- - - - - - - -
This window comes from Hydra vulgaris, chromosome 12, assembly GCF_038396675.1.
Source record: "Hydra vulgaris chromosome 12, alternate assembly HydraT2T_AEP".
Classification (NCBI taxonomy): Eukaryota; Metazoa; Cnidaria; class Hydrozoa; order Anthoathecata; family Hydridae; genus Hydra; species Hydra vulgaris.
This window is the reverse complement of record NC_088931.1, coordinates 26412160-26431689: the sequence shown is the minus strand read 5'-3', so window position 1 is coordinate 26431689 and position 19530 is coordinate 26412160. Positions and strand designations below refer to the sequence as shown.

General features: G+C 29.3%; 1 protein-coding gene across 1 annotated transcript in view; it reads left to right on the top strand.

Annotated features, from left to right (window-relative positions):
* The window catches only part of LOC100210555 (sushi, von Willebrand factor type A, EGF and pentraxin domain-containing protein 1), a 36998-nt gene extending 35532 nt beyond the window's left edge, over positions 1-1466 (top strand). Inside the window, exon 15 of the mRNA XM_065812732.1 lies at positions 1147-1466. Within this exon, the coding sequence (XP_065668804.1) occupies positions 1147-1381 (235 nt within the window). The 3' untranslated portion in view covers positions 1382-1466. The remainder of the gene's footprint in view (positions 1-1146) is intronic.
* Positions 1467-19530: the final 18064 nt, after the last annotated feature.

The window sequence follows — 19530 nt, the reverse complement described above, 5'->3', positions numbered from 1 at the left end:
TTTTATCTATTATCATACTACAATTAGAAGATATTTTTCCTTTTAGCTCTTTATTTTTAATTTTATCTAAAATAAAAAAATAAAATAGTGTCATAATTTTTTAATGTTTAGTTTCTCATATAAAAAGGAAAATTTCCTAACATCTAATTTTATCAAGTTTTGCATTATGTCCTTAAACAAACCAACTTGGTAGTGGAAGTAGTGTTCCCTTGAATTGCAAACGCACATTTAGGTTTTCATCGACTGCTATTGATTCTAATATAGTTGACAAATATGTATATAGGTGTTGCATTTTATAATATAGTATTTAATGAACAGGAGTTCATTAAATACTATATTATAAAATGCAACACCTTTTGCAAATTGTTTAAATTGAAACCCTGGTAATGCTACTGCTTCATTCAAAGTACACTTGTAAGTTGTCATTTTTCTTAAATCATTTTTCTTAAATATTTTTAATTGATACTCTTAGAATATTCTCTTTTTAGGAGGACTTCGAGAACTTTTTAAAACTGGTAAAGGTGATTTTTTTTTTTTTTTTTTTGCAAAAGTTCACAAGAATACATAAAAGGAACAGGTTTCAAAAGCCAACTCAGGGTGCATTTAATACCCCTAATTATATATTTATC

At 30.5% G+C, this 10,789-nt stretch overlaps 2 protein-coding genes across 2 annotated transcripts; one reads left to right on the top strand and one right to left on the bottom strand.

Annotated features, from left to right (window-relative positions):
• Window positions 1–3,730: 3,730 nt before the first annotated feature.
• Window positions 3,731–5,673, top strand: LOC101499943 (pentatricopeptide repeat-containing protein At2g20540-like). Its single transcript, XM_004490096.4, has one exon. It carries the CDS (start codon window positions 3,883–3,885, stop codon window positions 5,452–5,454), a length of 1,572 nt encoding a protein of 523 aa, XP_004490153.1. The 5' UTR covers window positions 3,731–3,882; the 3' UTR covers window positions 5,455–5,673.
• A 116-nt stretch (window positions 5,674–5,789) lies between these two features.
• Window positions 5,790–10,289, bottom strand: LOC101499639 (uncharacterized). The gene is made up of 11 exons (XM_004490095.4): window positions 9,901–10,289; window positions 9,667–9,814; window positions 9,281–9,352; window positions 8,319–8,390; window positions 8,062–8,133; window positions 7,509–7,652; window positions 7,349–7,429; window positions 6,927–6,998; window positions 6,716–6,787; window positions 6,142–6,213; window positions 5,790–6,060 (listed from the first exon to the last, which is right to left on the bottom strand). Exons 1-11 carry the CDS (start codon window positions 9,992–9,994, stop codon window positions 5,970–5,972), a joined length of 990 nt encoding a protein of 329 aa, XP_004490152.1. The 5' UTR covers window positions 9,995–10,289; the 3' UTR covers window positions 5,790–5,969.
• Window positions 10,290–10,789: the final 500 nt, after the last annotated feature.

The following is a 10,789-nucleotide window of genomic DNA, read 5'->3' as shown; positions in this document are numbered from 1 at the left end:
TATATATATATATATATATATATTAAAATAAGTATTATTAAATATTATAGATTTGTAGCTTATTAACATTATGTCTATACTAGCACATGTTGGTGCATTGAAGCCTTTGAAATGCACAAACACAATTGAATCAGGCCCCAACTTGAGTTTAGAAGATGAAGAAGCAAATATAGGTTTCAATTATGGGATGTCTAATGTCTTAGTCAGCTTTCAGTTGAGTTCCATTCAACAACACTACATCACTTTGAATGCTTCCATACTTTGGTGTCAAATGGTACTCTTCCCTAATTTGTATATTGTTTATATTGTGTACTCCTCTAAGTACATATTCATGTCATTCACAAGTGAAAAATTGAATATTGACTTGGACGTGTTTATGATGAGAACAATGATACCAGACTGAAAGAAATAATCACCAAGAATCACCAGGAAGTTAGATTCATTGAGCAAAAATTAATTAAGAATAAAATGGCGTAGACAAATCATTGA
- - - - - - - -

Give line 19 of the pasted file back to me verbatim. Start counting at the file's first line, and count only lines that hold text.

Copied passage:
TATATATATATATATATATATATTAAAATAAGTATTATTAAATATTATAGATTTGTAGCTTATTAACATTATGTCTATACTAGCACATGTTGGTGCATTGAAGCCTTTGAAATGCACAAACACAATTGAATCAGGCCCCAACTTGAGTTTAGAAGATGAAGAAGCAAATATAGGTTTCAATTATGGGATGTCTAATGTCTTAGTCAGCTTTCAGTTGAGTTCCATTCAACAACACTACATCACTTTGAATGCTTCCATACTTTGGTGTCAAATGGTACTCTTCCCTAATTTGTATATTGTTTATATTGTGTACTCCTCTAAGTACATATTCATGTCATTCACAAGTGAAAAATTGAATATTGACTTGGACGTGTTTATGATGAGAACAATGATACCAGACTGAAAGAAATAATCACCAAGAATCACCAGGAAGTTAGATTCATTGAGCAAAAATTAATTAAGAATAAAATGGCGTAGACAAATCATTGA